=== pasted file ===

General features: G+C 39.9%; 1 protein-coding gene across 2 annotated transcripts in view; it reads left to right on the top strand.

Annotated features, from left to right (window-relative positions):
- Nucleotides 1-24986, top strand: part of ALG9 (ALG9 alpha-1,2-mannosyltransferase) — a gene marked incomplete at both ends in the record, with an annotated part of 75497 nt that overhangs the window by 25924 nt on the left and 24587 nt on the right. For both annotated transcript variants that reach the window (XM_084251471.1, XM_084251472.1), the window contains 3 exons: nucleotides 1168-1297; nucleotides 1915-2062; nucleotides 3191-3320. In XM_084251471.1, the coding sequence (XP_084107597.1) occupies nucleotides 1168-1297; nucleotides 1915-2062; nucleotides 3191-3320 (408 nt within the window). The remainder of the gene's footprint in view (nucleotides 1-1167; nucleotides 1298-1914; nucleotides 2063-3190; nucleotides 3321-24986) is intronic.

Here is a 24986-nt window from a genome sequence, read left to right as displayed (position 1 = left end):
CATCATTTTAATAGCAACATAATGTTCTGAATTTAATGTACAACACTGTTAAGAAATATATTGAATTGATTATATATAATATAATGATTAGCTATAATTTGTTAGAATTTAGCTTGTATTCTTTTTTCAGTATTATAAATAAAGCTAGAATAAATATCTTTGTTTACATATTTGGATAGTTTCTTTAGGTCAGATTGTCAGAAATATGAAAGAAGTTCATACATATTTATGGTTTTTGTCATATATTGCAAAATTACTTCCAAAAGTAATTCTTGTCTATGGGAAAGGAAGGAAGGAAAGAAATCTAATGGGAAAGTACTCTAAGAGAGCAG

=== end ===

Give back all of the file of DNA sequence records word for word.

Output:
General features: G+C 39.9%; 1 protein-coding gene across 2 annotated transcripts in view; it reads left to right on the top strand.

Annotated features, from left to right (window-relative positions):
- Nucleotides 1-24986, top strand: part of ALG9 (ALG9 alpha-1,2-mannosyltransferase) — a gene marked incomplete at both ends in the record, with an annotated part of 75497 nt that overhangs the window by 25924 nt on the left and 24587 nt on the right. For both annotated transcript variants that reach the window (XM_084251471.1, XM_084251472.1), the window contains 3 exons: nucleotides 1168-1297; nucleotides 1915-2062; nucleotides 3191-3320. In XM_084251471.1, the coding sequence (XP_084107597.1) occupies nucleotides 1168-1297; nucleotides 1915-2062; nucleotides 3191-3320 (408 nt within the window). The remainder of the gene's footprint in view (nucleotides 1-1167; nucleotides 1298-1914; nucleotides 2063-3190; nucleotides 3321-24986) is intronic.

Here is a 24986-nt window from a genome sequence, read left to right as displayed (position 1 = left end):
CATCATTTTAATAGCAACATAATGTTCTGAATTTAATGTACAACACTGTTAAGAAATATATTGAATTGATTATATATAATATAATGATTAGCTATAATTTGTTAGAATTTAGCTTGTATTCTTTTTTCAGTATTATAAATAAAGCTAGAATAAATATCTTTGTTTACATATTTGGATAGTTTCTTTAGGTCAGATTGTCAGAAATATGAAAGAAGTTCATACATATTTATGGTTTTTGTCATATATTGCAAAATTACTTCCAAAAGTAATTCTTGTCTATGGGAAAGGAAGGAAGGAAAGAAATCTAATGGGAAAGTACTCTAAGAGAGCAG